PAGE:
Stonyhurst. Minister’s Journal, 1847-1848

377 x 270 x 65 mm
Stonyhurst College Archives, Stonyhurst, England (UK)
Courtesy of the Stonyhurst Governorate

In 1848, Pope Pius IX ordered the Italian Jesuits to leave Italy, in voluntary exile. The decision was made due to the unstable political situation of the country and the widespread hostility against the Jesuits and their political influence. Secchi and other brothers sought refuge in England, at the College of Stonyhurst.
In the Minister‘s Journalhere reproduced, the page on the right shows the note of April 26, when it their arrival was recorded.
The Minister, in a Jesuit community, is a ordained priest who acts as a factotum, dealing with the daily needs of the community. This can involve tasks from business managers and various other administrative activities, including the control of consumer goods, and sometimes accounting.
At Stonyhurst, for the whole period of the permanence of the Jesuit community within the college–which was up to recent times–one of the minister’s duties was to record daily events. Today, the College archives retain a full set of these records from 1817 until 1971. Notable, among them, have always been those who keep trace of the arrival and departure of guests and visitors of the community, and other events or important events such as a noteworthy sermon, serious illness or someone’s recovery, but also ordinary things like what was ate for dinner or what time the lessons (known as ‘ schools ‘ for much of the nineteenth century) started that morning-in short everything that went slightly out of what is described as normal routine . In the days when nothing out of the ordinary happened , it was simply written down ‘ Schools ‘ or ‘ As usual ‘.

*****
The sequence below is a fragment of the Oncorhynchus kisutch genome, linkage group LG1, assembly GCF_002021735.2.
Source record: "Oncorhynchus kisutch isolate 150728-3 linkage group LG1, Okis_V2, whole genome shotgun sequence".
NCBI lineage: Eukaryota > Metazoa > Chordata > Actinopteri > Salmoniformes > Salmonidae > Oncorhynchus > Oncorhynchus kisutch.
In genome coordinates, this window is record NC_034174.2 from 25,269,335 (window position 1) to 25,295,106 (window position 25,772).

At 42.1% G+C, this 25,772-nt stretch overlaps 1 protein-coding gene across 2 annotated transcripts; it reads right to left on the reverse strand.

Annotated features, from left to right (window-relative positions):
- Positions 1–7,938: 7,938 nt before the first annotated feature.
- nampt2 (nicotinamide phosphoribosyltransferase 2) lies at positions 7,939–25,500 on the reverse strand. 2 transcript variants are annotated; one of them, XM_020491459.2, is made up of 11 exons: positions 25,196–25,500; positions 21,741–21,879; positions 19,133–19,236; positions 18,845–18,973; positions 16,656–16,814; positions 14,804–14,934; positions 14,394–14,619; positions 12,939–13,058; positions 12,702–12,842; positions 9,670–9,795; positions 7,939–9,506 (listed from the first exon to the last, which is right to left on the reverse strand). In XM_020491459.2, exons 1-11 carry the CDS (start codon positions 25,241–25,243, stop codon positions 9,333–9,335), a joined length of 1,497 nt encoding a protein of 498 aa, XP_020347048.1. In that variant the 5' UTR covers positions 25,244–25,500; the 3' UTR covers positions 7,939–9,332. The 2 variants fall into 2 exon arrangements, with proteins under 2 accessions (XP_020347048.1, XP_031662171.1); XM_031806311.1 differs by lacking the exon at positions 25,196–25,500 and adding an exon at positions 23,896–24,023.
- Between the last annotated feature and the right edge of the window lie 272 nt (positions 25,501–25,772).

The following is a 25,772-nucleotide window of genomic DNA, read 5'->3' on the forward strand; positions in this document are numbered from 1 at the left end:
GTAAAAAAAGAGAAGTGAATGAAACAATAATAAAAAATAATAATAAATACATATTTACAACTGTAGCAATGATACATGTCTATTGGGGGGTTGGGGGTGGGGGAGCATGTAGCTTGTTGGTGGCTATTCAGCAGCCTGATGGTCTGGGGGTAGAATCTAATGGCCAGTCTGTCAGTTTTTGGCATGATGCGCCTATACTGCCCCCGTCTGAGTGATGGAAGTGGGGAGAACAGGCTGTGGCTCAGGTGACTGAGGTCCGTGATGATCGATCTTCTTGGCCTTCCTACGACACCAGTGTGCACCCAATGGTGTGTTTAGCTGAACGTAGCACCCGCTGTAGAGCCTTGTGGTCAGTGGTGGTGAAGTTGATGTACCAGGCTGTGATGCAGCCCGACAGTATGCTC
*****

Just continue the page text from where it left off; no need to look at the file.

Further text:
Ultimately, the Minister’s Journal (Figure 1) provides an extremely detailed and therefore fascinating descrpition of the history of the College. Disciplinary matters, however, were not wrote down, because they were the prerogative of the first prefect, the eldest member of a small team of Jesuits responsible for controlling all aspects of the regulation in the school. There was therefore a second register, known as First Prefect’s log , in which these matters were recorded, albeit quite briefly, which largely overlaps the Minister’s Journal in the recording of daily routines.

David Knight, Stonyhurst College